Billionaire wilderness The ultra-wealthy and the remaking of the American West

Justin Farrell, 1983-

Book - 2020

"Billionaire Wilderness offers an unprecedented look inside the world of the ultra-wealthy and their relationship to the natural world, showing how the ultra-rich use nature to resolve key predicaments in their lives. Justin Farrell immerses himself in Teton County, Wyoming--both the richest county in the United States and the county with the nation's highest level of income inequality--to investigate interconnected questions about money, nature, and community in the twenty-first century. Farrell draws on three years of in-depth interviews with "ordinary" millionaires and the world's wealthiest billionaires, four years of in-person observation in the community, and original quantitative data to provide comprehensive... and unique analytical insight on the ultra-wealthy. He also interviewed low-income workers who could speak to their experiences as employees for and members of the community with these wealthy people. He finds that the wealthy leverage nature to climb even higher on the socioeconomic ladder, and they use their engagement with nature and rural people as a way of creating more virtuous and deserving versions of themselves. Billionaire Wilderness demonstrates that our contemporary understanding of the relationship between the ultra-wealthy and the environment is empirically shallow, and our reliance on reports of national economic trends distances us from the real experiences of these people and their local communities"--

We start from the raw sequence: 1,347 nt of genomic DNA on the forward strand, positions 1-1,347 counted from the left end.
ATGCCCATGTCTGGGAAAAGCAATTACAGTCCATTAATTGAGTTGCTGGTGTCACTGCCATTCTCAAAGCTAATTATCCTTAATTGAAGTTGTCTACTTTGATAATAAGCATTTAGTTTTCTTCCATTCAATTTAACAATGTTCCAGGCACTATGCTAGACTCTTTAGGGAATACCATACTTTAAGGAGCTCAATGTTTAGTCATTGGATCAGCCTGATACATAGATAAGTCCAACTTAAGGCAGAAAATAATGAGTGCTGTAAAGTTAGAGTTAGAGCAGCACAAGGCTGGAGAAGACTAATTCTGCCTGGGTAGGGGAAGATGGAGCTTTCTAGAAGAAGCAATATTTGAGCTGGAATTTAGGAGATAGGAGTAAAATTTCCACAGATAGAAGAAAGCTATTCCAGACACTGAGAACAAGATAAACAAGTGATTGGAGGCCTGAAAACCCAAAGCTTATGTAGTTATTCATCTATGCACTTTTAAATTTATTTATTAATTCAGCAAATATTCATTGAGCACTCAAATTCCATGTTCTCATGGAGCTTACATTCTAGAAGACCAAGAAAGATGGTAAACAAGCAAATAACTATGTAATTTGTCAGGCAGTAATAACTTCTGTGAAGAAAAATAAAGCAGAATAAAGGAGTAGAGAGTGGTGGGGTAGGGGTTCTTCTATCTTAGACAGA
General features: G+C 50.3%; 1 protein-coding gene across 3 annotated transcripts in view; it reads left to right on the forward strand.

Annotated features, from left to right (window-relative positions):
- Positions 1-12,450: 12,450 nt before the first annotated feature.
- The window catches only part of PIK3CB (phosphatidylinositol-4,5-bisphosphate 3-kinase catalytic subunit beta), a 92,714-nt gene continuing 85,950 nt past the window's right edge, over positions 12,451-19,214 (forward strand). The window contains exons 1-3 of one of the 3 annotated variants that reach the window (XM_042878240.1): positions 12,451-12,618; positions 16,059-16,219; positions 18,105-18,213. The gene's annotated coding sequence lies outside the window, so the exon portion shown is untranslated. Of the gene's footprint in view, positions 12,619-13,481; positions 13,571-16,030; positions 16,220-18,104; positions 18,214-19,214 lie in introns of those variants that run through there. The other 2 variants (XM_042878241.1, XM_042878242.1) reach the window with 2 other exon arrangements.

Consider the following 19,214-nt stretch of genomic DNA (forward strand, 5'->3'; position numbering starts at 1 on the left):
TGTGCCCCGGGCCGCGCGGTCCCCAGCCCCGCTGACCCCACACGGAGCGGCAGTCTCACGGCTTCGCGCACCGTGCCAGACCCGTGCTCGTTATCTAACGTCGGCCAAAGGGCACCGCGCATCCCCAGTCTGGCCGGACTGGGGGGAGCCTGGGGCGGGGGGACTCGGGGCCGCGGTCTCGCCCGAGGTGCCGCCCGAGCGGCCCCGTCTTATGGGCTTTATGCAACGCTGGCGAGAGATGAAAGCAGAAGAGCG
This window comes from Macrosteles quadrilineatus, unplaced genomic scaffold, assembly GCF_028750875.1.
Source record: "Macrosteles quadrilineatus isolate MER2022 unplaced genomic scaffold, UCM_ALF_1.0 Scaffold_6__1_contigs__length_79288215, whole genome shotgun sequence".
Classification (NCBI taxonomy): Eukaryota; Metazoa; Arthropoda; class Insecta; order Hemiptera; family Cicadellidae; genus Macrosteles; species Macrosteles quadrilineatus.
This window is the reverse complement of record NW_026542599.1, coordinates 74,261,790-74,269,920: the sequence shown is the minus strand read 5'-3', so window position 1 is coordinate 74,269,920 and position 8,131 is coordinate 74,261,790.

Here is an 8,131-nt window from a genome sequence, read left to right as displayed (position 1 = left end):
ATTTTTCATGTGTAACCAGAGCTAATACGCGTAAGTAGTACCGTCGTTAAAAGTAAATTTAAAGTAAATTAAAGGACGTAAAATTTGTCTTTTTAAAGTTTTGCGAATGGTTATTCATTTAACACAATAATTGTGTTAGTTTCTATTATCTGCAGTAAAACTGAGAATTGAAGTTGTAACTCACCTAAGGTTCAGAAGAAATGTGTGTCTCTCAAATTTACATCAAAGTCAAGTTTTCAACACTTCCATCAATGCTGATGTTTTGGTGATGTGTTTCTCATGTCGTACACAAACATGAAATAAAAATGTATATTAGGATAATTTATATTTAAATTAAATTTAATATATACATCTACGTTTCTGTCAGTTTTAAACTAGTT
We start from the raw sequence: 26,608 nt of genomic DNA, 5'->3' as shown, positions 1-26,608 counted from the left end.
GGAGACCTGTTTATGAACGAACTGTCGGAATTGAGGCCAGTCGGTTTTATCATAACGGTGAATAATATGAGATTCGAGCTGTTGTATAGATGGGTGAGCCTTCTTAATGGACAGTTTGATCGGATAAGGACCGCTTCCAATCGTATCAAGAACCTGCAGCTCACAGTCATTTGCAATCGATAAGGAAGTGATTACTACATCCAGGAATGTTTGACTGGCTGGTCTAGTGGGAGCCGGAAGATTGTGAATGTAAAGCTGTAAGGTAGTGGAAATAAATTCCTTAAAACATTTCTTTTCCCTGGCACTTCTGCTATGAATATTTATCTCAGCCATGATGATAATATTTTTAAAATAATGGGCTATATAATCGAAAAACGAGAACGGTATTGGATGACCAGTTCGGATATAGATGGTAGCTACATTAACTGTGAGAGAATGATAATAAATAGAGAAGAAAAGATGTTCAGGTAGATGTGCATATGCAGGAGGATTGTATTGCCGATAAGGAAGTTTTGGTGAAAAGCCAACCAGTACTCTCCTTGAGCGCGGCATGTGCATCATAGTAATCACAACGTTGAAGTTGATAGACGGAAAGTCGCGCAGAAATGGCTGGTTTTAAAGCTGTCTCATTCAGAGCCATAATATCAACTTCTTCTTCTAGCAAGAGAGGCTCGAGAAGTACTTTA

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2nd Floor 333.72/Farrell Due Jul 18, 2024
Princeton, New Jersey : Princeton University Press [2020]
Main Author
Justin Farrell, 1983- (author)
Physical Description
xii, 376 pages : illustrations ; 24 cm
Includes bibliographical references (pages 357-367) and index.
  • Introduction: setting off into the wilderness
  • Part I. How we got here and what it feels like
  • New nation of the ultra-wealthy
  • Mount billionaire
  • Part II. Using nature to solve economic dilemmas
  • Compensation conservation
  • Connoisseur conservation
  • Gilded green philanthropy
  • Moneyfest destiny
  • Part III. Using rural people to solve social dilemmas
  • Becoming rural poor, naturally
  • Guilt numbed
  • Part IV. Ultra-wealth through the eyes of the working poor
  • No time for judgment
  • Cracking the veneer
  • Epilogue: the future of wealth and the west.
Review by Choice Review